Russia has launched one of its biggest aerial barrages on Ukraine since the start of the invasion, killing at least 27 people and wounding 144 others.
Ukrainian Air Force commander Mykola Oleshchuk suggested the strike was Russia’s largest aerial attack since the war began in February 2022, describing it on Telegram messenger as “the most massive attack from the air”.
Army chief General Valeriy Zaluzhnyi said the attack targeted critical infrastructure and industrial and military facilities.
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The Western military alliance says it is “monitoring the situation” in Poland after a suspected Russian missile entered its airspace briefly during the bombings.
The missile is thought to have flown over Polish territory for three minutes before moving back into Ukrainian airspace.
Poland is a NATO member and therefore the consequences could have been incredibly serious.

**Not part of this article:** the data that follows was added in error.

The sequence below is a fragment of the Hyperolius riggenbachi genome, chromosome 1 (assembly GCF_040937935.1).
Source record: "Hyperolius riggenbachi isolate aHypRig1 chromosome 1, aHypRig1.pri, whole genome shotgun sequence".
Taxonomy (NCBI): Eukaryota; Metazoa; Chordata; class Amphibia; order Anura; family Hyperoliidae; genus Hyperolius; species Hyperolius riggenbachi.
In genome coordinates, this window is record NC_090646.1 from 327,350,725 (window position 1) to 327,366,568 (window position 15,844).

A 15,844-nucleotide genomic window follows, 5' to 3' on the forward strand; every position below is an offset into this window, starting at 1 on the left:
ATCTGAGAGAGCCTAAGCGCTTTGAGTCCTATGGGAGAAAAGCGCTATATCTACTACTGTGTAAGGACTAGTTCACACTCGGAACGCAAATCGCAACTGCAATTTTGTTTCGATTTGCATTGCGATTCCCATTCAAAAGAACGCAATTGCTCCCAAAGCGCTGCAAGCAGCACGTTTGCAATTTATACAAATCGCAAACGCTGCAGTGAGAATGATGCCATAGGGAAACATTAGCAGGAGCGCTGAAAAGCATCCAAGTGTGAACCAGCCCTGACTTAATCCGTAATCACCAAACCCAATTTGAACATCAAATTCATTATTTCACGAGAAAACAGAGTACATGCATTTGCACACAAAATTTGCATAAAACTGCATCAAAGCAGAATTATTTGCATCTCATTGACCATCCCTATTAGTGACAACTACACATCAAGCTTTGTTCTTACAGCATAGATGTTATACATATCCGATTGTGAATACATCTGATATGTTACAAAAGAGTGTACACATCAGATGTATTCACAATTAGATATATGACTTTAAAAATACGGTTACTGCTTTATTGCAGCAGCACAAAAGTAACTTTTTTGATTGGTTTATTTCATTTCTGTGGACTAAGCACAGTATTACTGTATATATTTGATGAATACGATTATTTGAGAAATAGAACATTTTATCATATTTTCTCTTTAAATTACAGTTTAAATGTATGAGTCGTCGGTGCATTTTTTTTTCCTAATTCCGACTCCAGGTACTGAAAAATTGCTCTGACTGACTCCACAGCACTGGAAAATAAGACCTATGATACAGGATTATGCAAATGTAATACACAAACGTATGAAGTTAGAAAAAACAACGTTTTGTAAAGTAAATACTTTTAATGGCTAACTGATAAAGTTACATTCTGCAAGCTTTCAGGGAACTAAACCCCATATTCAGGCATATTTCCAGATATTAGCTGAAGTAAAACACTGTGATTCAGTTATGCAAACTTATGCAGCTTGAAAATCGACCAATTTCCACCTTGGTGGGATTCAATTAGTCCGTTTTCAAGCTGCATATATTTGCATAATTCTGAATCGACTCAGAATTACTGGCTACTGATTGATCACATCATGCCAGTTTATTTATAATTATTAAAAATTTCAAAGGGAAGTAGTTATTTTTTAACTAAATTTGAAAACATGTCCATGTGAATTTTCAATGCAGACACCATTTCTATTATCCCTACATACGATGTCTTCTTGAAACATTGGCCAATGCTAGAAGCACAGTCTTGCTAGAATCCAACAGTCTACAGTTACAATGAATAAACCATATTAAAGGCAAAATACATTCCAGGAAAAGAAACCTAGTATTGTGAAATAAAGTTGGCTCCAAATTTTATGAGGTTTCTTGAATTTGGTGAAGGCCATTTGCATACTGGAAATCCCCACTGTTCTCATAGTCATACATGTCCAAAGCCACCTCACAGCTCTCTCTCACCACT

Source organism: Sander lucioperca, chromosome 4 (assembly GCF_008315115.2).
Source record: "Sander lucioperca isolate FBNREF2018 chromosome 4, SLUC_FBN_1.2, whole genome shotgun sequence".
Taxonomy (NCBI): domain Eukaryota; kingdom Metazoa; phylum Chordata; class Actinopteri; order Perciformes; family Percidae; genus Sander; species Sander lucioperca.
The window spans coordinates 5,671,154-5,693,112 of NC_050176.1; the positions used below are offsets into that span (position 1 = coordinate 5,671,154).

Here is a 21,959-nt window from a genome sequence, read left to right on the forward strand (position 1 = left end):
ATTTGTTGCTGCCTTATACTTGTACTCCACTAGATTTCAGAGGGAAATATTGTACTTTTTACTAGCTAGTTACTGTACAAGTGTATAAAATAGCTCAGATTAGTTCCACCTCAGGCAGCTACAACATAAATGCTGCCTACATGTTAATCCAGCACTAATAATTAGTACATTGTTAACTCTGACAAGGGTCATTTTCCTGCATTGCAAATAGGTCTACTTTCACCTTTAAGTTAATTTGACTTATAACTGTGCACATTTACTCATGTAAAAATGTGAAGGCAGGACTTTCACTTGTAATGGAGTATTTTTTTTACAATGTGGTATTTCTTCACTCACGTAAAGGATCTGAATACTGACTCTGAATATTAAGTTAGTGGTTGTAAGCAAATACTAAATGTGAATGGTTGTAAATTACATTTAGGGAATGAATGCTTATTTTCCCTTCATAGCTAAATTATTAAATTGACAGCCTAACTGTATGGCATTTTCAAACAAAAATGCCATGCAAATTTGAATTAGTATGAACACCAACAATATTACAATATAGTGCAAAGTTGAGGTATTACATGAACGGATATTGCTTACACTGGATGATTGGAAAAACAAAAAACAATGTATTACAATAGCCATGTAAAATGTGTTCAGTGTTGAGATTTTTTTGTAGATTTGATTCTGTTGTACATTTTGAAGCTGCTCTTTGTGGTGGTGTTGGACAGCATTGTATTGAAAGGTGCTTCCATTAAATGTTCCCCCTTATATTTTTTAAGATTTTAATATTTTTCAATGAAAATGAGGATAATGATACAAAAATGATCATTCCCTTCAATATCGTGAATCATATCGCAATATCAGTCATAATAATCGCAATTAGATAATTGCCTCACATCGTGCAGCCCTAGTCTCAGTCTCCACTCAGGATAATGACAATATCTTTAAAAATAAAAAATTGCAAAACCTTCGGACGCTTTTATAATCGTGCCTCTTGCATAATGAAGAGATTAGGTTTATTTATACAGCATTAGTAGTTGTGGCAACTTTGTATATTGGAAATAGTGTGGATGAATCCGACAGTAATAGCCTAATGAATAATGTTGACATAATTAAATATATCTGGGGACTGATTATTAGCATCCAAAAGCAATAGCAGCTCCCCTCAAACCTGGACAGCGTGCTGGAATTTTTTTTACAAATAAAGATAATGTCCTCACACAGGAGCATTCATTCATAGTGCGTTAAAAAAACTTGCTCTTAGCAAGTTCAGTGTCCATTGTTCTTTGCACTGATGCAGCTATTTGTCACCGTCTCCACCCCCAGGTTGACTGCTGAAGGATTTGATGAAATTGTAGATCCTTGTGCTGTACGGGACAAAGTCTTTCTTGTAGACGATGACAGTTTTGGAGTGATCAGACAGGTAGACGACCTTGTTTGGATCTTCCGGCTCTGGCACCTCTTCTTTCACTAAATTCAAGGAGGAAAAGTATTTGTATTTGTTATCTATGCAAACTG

“I spoke with [the Polish] President Andrzej Duda about the missile incident in Poland,” said NATO secretary-general Jens Stoltenberg.
“NATO stands in solidarity with our valued ally, is monitoring the situation and we will remain in contact as the facts are established. NATO remains vigilant.”
Damage was reported at a maternity hospital in the central city of Dnipro and buildings in the western city of Lviv, the southeastern port of Odesa and city of Zaporizhzhia, and the eastern city of Kharkiv.
At least three people were killed in the capital Kyiv, with 10 people trapped under rubble at a warehouse damaged by falling debris, said the city’s mayor Vitali Klitschko.
In Boyarka, a city near Kyiv, the debris of a shot-down drone fell on a home and started a fire.
Andrii Korobka, 47, said his mother was sleeping next to the room where the wreckage landed and was taken to hospital suffering from shock.
“The war goes on, and it can happen to any house, even if you think yours will never be affected,” Mr Korobka said.
At least three other people were killed in the Black Sea port city of Odesa and at least 15 were injured, including two children, as missiles hit residential buildings, the regional governor for the area said.